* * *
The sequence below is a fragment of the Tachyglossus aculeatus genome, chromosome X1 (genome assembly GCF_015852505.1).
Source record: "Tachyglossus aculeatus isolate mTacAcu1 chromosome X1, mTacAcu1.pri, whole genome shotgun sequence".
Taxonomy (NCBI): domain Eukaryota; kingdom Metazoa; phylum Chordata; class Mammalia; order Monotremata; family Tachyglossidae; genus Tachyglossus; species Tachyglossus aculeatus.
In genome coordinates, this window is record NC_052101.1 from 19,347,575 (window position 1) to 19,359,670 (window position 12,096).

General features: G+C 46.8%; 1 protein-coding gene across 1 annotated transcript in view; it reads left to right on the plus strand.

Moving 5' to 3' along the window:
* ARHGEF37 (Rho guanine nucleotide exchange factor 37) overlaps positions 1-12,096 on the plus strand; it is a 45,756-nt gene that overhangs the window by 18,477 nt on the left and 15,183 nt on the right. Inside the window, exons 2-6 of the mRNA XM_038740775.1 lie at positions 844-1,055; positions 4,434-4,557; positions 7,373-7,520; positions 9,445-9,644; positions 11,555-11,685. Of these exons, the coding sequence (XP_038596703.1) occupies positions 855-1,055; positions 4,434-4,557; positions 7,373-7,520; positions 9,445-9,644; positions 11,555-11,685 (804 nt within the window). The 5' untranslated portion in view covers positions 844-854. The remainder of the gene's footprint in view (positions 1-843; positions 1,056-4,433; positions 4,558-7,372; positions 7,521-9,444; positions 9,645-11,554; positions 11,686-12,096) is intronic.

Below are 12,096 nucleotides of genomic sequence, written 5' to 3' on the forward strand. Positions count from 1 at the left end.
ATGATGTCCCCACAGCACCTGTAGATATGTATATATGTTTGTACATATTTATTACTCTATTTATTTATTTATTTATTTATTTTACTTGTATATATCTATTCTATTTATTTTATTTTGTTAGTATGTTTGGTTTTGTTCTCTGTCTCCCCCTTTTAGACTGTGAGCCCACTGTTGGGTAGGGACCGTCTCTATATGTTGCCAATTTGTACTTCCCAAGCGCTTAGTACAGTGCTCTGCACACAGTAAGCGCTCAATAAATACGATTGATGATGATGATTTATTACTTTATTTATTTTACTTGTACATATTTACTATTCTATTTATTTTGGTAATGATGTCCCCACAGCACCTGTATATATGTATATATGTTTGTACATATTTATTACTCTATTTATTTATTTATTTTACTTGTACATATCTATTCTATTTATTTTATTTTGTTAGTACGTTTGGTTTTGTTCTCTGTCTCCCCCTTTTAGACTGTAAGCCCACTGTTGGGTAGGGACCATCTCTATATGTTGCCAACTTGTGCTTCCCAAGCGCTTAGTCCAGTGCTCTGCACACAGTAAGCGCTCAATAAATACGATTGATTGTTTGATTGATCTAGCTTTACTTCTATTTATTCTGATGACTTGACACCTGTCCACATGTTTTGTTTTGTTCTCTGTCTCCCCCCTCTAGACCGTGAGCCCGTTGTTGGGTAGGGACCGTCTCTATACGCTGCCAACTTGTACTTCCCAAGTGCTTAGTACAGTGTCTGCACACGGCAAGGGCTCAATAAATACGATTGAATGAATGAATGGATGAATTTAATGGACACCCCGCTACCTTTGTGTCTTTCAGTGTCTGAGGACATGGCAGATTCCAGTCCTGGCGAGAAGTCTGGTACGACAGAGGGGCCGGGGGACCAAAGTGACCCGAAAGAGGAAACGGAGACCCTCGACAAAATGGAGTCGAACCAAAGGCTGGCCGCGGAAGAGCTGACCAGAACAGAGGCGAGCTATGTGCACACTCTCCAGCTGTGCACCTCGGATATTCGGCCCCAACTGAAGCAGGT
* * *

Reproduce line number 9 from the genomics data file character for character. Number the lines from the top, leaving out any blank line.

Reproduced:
ATGATGTCCCCACAGCACCTGTAGATATGTATATATGTTTGTACATATTTATTACTCTATTTATTTATTTATTTATTTATTTTACTTGTATATATCTATTCTATTTATTTTATTTTGTTAGTATGTTTGGTTTTGTTCTCTGTCTCCCCCTTTTAGACTGTGAGCCCACTGTTGGGTAGGGACCGTCTCTATATGTTGCCAATTTGTACTTCCCAAGCGCTTAGTACAGTGCTCTGCACACAGTAAGCGCTCAATAAATACGATTGATGATGATGATTTATTACTTTATTTATTTTACTTGTACATATTTACTATTCTATTTATTTTGGTAATGATGTCCCCACAGCACCTGTATATATGTATATATGTTTGTACATATTTATTACTCTATTTATTTATTTATTTTACTTGTACATATCTATTCTATTTATTTTATTTTGTTAGTACGTTTGGTTTTGTTCTCTGTCTCCCCCTTTTAGACTGTAAGCCCACTGTTGGGTAGGGACCATCTCTATATGTTGCCAACTTGTGCTTCCCAAGCGCTTAGTCCAGTGCTCTGCACACAGTAAGCGCTCAATAAATACGATTGATTGTTTGATTGATCTAGCTTTACTTCTATTTATTCTGATGACTTGACACCTGTCCACATGTTTTGTTTTGTTCTCTGTCTCCCCCCTCTAGACCGTGAGCCCGTTGTTGGGTAGGGACCGTCTCTATACGCTGCCAACTTGTACTTCCCAAGTGCTTAGTACAGTGTCTGCACACGGCAAGGGCTCAATAAATACGATTGAATGAATGAATGGATGAATTTAATGGACACCCCGCTACCTTTGTGTCTTTCAGTGTCTGAGGACATGGCAGATTCCAGTCCTGGCGAGAAGTCTGGTACGACAGAGGGGCCGGGGGACCAAAGTGACCCGAAAGAGGAAACGGAGACCCTCGACAAAATGGAGTCGAACCAAAGGCTGGCCGCGGAAGAGCTGACCAGAACAGAGGCGAGCTATGTGCACACTCTCCAGCTGTGCACCTCGGATATTCGGCCCCAACTGAAGCAGGT